Georgina Guedes

Why the dolphin killing should stop

2014-01-23 08:40

Georgina Guedes

There are some rationalisations for the slaughter of dolphins at Taiji Cove, Georgina Guedes isn’t buying most of them.

I have never been able to bring myself to watch The Cove, the documentary released in 2009 that highlighted the annual hunting and killing of dolphins in the Taiji cove in Japan.

I have seen dolphins in aquariums, watched them in movies and experienced the thrill of seeing them surfing through the waves in the wild, and I have a soft spot for them. Because of this, the idea of watching them being killed is extremely upsetting to me.

So this year, when the annual Taiji capture and slaughter took place, and made headlines, I was again upset. It’s not nice to think of dolphins being killed. It’s also unpleasant to contemplate the violent death of dogs, horses or monkeys – all animals with which human beings have a special relationship.

The problem the world has

That’s the crux of the problem that the world has with the Taiji killings. We like dolphins. They’re sweet, playful, they have sophisticated family relationships, they care for their young. The idea of them being killed or separated from their offspring is terribly upsetting.

Like the rest of the world, I hate that the Taiji fishermen kill those dolphins. I hate that a similar slaughter of pilot whales happens in Denmark’s Faroe Islands. Why do we have to live in a world where such terrible things happen to such beautiful creatures?

But, at the same time, I understand the argument from the other side. We bump off less beautiful creatures like cows and sheep without batting an eyelid (although, truth be told, I wouldn’t want to watch a video of that either). The fact that those animals have been bred and raised for slaughter doesn’t make much of a difference from the cow’s perspective.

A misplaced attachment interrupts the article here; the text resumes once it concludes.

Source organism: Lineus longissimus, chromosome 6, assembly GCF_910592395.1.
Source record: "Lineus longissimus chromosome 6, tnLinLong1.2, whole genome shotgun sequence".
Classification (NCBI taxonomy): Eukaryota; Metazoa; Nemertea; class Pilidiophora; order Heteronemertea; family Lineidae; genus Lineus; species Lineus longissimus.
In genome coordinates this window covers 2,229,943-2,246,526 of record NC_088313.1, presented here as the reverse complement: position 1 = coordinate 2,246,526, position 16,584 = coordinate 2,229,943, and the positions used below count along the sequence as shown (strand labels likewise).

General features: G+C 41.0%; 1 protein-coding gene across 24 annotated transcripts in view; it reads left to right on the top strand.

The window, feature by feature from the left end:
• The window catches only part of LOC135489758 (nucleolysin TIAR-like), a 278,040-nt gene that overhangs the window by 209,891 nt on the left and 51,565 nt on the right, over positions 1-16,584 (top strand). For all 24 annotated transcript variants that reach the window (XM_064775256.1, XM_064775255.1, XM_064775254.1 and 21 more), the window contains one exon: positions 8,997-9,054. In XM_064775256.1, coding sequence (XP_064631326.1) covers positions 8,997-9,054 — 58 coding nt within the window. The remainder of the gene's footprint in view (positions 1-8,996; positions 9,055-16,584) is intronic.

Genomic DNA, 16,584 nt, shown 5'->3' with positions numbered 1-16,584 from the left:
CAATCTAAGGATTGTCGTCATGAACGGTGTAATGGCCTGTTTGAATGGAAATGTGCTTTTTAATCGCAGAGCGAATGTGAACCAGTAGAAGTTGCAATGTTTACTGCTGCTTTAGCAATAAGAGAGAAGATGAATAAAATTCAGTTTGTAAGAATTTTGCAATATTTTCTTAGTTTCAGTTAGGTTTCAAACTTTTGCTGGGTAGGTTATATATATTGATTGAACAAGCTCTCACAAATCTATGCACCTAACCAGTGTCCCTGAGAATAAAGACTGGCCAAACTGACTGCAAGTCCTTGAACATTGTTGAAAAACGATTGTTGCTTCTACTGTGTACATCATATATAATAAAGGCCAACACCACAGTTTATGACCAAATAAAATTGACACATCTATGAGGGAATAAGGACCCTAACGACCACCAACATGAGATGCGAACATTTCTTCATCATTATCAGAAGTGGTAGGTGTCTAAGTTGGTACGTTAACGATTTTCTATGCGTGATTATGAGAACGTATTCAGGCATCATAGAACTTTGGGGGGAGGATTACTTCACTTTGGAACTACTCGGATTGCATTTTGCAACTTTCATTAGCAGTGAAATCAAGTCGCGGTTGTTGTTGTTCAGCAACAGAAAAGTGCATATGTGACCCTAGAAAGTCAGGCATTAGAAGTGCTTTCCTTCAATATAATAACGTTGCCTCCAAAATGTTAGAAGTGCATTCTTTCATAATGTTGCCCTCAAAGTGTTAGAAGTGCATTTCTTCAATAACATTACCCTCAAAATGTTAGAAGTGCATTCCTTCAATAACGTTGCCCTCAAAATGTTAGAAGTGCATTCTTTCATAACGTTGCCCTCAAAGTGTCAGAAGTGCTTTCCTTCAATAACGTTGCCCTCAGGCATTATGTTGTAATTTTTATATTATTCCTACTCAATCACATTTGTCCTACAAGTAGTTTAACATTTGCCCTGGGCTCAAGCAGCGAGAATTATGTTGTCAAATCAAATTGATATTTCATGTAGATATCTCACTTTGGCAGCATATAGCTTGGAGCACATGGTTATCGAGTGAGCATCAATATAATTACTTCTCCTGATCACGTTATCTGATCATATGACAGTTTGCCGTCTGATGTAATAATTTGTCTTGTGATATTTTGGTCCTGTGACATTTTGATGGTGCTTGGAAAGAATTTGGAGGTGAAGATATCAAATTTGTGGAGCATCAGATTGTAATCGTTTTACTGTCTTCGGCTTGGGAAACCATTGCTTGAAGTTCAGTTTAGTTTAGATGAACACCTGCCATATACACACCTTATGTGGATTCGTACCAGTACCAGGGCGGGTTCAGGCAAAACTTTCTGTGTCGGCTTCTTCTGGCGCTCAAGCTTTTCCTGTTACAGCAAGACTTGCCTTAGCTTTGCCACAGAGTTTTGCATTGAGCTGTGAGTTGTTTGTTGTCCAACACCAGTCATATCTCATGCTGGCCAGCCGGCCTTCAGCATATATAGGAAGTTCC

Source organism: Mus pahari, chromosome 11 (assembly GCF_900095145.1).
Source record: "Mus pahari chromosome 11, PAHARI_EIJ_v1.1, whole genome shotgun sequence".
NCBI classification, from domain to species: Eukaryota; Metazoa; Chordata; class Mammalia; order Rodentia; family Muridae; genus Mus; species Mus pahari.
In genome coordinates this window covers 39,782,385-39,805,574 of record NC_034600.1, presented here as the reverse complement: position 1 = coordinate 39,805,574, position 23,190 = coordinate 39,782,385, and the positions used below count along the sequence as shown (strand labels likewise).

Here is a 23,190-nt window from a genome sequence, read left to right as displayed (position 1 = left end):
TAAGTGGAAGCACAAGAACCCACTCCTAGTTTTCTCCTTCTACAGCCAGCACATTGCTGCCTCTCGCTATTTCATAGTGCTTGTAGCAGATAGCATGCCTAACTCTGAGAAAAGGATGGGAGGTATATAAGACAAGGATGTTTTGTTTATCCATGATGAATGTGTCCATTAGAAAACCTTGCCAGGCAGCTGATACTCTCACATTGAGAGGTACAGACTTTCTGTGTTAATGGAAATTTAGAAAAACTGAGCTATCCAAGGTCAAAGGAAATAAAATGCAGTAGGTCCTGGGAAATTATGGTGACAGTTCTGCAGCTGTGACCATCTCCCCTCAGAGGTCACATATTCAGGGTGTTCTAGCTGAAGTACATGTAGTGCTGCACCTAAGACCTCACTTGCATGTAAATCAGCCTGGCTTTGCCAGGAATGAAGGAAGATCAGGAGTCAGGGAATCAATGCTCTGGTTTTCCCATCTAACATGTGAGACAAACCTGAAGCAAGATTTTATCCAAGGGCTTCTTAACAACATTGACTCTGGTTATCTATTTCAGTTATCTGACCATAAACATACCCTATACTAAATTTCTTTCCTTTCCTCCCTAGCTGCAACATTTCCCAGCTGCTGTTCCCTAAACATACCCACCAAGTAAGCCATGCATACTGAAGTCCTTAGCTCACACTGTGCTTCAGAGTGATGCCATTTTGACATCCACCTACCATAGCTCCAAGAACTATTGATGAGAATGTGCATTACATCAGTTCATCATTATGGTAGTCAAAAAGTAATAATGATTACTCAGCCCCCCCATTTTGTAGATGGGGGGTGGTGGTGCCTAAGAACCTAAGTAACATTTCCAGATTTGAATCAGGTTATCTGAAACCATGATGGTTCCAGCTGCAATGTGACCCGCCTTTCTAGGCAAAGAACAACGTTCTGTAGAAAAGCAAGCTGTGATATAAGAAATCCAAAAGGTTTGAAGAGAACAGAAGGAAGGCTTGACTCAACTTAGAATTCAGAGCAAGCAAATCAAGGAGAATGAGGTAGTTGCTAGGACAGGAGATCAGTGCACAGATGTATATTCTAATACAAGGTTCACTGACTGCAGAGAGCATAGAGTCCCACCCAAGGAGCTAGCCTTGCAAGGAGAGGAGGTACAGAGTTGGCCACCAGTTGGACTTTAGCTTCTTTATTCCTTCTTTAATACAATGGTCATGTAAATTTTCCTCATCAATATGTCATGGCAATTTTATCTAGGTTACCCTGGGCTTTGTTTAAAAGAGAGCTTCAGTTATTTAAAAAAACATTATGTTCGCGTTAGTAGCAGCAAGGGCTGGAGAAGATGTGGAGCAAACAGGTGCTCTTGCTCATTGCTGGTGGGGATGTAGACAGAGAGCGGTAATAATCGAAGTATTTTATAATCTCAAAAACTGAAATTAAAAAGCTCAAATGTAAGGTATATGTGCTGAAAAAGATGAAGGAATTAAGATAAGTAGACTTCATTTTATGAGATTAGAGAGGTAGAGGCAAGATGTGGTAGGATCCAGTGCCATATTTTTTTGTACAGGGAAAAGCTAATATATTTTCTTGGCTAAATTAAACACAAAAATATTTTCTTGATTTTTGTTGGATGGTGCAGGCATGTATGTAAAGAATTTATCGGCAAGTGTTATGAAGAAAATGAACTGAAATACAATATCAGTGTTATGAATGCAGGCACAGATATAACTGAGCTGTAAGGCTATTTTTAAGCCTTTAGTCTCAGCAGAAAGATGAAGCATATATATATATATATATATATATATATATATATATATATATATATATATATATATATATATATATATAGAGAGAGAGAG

This isn’t culture worth upholding

The argument that the killing of dolphins is part of the Taiji fishermen’s culture holds less water for me. I discount any “it’s our culture” argument that results in harm to another living creature without any other good reasons to back it up.

I once saw a poster encouraging the preservation of the Laotian art of ox sterilization, which basically involved smashing the male ox’s testicles with a mallet. This isn’t really necessary or kind, so I certainly didn’t speak out in support to that movement.

Essentially, if it’s your culture to run naked down your street at full moon, go right ahead. If it’s your culture to rip the heads off kittens, I’m probably going to have a go at you.

I’m also sceptical of the “culture” excuse when the capturing process involves divers and motor boats.

The other arguments

However, the Taiji dolphins also represent an important revenue stream for the local fishermen. The dolphins are sold as meat, and the best looking ones are sold into amusement parks and aquariums. The entertainment of humans, in itself, is not a particularly good reason for herding and catching wild animals.

And interestingly, while whale and dolphin meat is considered to be a delicacy in Japan, health authorities are now warning the public that this food now contains unacceptably high levels of mercury. Another blow to the ongoing culture of consuming this meat.

While, on a personal level, I abhor the slaughter of the dolphins in Taiji, I accept some of the rationalisations for the continuation of the practice.

However, when you take into account that the fishing culture isn’t really being upheld, that dolphins are intelligent and social animals, that their meat isn’t healthy and that they are being sold to aquariums, it seems that there are better arguments to discontinue the killings than to keep them going.

- Georgina Guedes is a freelance writer. You can follow @georginaguedes on Twitter.

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